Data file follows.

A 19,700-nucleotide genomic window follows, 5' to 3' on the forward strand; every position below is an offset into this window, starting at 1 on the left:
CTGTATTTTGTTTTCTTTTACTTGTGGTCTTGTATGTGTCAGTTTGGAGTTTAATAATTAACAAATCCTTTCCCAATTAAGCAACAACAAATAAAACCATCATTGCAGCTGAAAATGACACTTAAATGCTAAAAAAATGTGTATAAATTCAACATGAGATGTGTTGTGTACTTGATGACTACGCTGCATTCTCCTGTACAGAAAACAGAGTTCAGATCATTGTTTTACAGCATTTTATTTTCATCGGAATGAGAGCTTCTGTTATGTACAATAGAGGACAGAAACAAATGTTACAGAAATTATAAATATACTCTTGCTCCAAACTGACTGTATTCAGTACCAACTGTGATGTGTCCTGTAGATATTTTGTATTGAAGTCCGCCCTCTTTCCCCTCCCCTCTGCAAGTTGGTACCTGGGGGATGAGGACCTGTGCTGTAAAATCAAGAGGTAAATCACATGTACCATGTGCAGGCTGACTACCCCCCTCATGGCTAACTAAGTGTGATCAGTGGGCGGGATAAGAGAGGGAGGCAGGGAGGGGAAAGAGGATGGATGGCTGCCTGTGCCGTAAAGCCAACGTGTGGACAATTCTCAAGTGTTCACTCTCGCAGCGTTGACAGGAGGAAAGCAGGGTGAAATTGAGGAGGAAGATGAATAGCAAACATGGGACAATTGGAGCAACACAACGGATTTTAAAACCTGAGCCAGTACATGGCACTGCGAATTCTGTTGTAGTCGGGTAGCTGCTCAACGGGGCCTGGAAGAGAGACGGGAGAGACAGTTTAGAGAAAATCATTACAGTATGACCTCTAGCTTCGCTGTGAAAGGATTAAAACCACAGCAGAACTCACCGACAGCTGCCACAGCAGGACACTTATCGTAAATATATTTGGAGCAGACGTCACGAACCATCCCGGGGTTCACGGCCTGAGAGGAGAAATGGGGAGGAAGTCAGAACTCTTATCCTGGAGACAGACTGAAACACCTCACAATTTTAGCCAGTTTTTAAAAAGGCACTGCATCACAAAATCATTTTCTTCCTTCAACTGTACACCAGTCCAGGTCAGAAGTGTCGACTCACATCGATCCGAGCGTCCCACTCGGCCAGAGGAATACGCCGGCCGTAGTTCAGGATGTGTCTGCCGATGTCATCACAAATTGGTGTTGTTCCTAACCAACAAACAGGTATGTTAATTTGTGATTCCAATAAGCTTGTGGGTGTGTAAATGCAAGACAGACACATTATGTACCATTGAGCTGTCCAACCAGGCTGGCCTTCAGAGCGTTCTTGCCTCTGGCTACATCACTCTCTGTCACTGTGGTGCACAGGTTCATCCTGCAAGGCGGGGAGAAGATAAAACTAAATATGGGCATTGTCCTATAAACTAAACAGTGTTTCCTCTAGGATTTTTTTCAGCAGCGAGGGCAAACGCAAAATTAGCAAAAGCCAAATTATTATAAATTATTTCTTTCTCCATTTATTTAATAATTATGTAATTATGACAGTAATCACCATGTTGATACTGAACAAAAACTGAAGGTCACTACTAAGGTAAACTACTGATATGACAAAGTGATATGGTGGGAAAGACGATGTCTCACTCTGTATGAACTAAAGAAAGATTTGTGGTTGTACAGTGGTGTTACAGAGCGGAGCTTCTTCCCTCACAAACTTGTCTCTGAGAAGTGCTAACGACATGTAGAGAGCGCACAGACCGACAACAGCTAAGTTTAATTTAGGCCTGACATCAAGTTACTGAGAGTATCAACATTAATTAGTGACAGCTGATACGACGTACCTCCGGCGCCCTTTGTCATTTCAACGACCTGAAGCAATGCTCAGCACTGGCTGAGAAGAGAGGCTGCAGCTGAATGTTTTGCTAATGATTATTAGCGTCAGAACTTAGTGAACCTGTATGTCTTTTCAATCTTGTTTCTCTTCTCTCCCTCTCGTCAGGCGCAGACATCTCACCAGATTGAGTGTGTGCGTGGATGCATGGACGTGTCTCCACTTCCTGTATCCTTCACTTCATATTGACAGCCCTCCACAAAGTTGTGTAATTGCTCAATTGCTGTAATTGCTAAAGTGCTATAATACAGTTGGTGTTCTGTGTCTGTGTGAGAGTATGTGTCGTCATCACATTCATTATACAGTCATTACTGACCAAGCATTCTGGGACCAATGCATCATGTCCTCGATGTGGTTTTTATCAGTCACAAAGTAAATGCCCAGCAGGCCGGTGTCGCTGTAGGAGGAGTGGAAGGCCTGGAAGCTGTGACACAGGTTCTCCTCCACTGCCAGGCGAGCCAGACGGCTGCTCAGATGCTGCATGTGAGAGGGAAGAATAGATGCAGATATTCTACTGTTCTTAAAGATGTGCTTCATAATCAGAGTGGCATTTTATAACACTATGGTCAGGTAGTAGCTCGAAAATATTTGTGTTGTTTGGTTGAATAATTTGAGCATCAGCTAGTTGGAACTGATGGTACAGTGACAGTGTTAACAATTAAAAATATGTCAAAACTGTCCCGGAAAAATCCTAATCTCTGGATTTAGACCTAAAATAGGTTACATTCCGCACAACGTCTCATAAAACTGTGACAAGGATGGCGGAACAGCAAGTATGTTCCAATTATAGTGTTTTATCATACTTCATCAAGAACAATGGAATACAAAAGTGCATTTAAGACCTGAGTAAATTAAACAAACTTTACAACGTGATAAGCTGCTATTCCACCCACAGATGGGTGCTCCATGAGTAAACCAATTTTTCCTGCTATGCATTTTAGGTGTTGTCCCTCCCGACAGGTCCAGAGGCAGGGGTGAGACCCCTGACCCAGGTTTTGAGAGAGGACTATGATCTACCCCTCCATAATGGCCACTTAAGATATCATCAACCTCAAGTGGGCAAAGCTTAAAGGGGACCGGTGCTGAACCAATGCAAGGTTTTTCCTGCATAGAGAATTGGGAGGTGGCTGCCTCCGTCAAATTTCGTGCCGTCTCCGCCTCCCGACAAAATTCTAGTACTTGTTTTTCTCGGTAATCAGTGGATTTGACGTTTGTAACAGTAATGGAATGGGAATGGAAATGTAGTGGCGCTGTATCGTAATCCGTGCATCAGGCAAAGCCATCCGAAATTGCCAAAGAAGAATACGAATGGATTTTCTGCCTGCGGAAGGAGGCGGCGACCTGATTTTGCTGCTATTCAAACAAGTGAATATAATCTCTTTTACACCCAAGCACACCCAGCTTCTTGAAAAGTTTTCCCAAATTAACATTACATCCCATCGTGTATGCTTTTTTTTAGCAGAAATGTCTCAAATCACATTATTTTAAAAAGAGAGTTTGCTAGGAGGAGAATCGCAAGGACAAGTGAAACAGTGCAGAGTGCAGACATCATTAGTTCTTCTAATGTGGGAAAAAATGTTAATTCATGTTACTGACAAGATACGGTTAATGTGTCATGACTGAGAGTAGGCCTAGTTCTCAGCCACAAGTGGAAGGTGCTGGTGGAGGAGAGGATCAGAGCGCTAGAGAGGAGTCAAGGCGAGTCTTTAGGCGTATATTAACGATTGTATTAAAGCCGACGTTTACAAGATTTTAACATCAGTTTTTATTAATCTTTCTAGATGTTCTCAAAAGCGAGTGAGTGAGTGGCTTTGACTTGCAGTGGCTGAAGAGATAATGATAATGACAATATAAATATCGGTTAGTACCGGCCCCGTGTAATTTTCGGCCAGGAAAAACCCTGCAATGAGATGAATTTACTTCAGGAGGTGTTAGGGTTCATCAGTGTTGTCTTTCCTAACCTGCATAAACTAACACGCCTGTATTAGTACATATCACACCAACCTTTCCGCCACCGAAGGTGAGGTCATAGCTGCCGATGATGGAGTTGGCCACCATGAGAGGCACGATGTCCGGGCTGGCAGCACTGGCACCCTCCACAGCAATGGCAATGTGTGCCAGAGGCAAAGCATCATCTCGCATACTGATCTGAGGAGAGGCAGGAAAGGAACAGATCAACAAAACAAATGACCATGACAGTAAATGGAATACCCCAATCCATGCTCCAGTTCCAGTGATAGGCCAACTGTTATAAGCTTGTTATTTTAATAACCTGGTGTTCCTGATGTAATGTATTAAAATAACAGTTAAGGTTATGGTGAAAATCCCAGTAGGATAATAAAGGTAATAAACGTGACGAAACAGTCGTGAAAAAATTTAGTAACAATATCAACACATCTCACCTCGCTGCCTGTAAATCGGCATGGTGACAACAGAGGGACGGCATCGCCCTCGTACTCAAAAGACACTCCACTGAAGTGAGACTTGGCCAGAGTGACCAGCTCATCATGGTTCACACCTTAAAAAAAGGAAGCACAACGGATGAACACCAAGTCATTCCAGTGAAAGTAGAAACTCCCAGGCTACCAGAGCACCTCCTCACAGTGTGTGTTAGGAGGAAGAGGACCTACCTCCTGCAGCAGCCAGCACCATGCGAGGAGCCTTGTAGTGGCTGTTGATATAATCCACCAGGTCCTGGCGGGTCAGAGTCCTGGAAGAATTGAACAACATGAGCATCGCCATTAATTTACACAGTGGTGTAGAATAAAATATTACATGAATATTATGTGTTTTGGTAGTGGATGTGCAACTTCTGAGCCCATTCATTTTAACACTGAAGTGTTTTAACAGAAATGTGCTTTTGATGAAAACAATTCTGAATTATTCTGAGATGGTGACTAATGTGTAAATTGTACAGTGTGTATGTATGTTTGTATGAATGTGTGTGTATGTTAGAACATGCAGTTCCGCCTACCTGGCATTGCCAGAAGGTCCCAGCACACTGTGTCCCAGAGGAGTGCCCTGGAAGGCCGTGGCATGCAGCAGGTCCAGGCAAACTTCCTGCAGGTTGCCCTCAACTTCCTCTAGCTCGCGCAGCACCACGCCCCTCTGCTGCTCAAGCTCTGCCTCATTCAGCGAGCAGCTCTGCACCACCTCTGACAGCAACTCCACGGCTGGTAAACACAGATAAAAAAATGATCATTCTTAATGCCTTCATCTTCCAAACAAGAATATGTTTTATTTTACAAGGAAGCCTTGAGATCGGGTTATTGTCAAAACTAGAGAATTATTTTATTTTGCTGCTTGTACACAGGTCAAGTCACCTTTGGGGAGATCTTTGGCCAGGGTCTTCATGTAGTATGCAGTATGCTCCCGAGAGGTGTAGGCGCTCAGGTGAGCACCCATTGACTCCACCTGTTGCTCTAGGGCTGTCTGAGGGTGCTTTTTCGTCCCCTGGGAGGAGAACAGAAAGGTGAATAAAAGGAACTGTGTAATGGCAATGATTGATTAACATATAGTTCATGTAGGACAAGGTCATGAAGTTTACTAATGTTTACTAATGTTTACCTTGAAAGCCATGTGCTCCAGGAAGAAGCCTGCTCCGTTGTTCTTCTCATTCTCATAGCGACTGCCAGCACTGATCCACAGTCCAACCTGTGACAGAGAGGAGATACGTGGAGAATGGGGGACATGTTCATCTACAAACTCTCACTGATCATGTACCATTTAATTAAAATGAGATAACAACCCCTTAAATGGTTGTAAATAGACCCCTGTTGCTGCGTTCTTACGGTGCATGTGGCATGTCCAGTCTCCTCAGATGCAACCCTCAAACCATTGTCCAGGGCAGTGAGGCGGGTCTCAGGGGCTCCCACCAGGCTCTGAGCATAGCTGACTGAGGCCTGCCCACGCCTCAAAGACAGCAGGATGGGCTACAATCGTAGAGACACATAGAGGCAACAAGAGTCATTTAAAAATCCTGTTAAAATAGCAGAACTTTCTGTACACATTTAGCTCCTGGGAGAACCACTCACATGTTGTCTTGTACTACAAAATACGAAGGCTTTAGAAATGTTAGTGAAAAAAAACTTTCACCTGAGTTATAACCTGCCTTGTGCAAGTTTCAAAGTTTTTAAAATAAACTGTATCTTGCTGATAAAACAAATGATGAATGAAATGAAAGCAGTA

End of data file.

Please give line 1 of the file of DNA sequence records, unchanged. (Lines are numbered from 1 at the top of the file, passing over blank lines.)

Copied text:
A 19,700-nucleotide genomic window follows, 5' to 3' on the forward strand; every position below is an offset into this window, starting at 1 on the left: